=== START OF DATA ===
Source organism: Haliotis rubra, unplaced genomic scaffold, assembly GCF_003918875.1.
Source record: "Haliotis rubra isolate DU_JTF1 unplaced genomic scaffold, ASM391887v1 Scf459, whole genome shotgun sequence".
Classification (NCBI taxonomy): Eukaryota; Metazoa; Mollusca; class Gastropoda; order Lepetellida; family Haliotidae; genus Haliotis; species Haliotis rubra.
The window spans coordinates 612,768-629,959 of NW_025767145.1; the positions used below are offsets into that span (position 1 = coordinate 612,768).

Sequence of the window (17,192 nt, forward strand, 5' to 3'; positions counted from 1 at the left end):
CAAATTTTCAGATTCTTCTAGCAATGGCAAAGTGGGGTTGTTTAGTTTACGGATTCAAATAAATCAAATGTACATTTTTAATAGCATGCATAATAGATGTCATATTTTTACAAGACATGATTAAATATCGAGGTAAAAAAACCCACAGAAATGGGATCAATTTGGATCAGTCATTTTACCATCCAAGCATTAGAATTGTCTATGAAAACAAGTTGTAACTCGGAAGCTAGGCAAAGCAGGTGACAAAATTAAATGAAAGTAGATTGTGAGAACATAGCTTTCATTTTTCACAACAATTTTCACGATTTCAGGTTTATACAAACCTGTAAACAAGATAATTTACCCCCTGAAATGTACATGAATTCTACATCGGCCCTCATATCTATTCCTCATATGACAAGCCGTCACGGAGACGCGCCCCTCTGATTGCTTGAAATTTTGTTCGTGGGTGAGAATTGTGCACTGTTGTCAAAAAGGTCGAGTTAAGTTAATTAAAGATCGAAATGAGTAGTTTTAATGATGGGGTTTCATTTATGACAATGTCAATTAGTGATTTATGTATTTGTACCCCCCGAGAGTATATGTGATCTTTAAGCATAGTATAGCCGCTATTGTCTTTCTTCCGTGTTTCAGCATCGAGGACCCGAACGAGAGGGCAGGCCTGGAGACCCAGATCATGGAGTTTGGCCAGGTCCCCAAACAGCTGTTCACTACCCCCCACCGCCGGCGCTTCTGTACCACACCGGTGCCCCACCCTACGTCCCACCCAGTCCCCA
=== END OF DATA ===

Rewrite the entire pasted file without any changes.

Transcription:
Source organism: Haliotis rubra, unplaced genomic scaffold, assembly GCF_003918875.1.
Source record: "Haliotis rubra isolate DU_JTF1 unplaced genomic scaffold, ASM391887v1 Scf459, whole genome shotgun sequence".
Classification (NCBI taxonomy): Eukaryota; Metazoa; Mollusca; class Gastropoda; order Lepetellida; family Haliotidae; genus Haliotis; species Haliotis rubra.
The window spans coordinates 612,768-629,959 of NW_025767145.1; the positions used below are offsets into that span (position 1 = coordinate 612,768).

Sequence of the window (17,192 nt, forward strand, 5' to 3'; positions counted from 1 at the left end):
CAAATTTTCAGATTCTTCTAGCAATGGCAAAGTGGGGTTGTTTAGTTTACGGATTCAAATAAATCAAATGTACATTTTTAATAGCATGCATAATAGATGTCATATTTTTACAAGACATGATTAAATATCGAGGTAAAAAAACCCACAGAAATGGGATCAATTTGGATCAGTCATTTTACCATCCAAGCATTAGAATTGTCTATGAAAACAAGTTGTAACTCGGAAGCTAGGCAAAGCAGGTGACAAAATTAAATGAAAGTAGATTGTGAGAACATAGCTTTCATTTTTCACAACAATTTTCACGATTTCAGGTTTATACAAACCTGTAAACAAGATAATTTACCCCCTGAAATGTACATGAATTCTACATCGGCCCTCATATCTATTCCTCATATGACAAGCCGTCACGGAGACGCGCCCCTCTGATTGCTTGAAATTTTGTTCGTGGGTGAGAATTGTGCACTGTTGTCAAAAAGGTCGAGTTAAGTTAATTAAAGATCGAAATGAGTAGTTTTAATGATGGGGTTTCATTTATGACAATGTCAATTAGTGATTTATGTATTTGTACCCCCCGAGAGTATATGTGATCTTTAAGCATAGTATAGCCGCTATTGTCTTTCTTCCGTGTTTCAGCATCGAGGACCCGAACGAGAGGGCAGGCCTGGAGACCCAGATCATGGAGTTTGGCCAGGTCCCCAAACAGCTGTTCACTACCCCCCACCGCCGGCGCTTCTGTACCACACCGGTGCCCCACCCTACGTCCCACCCAGTCCCCA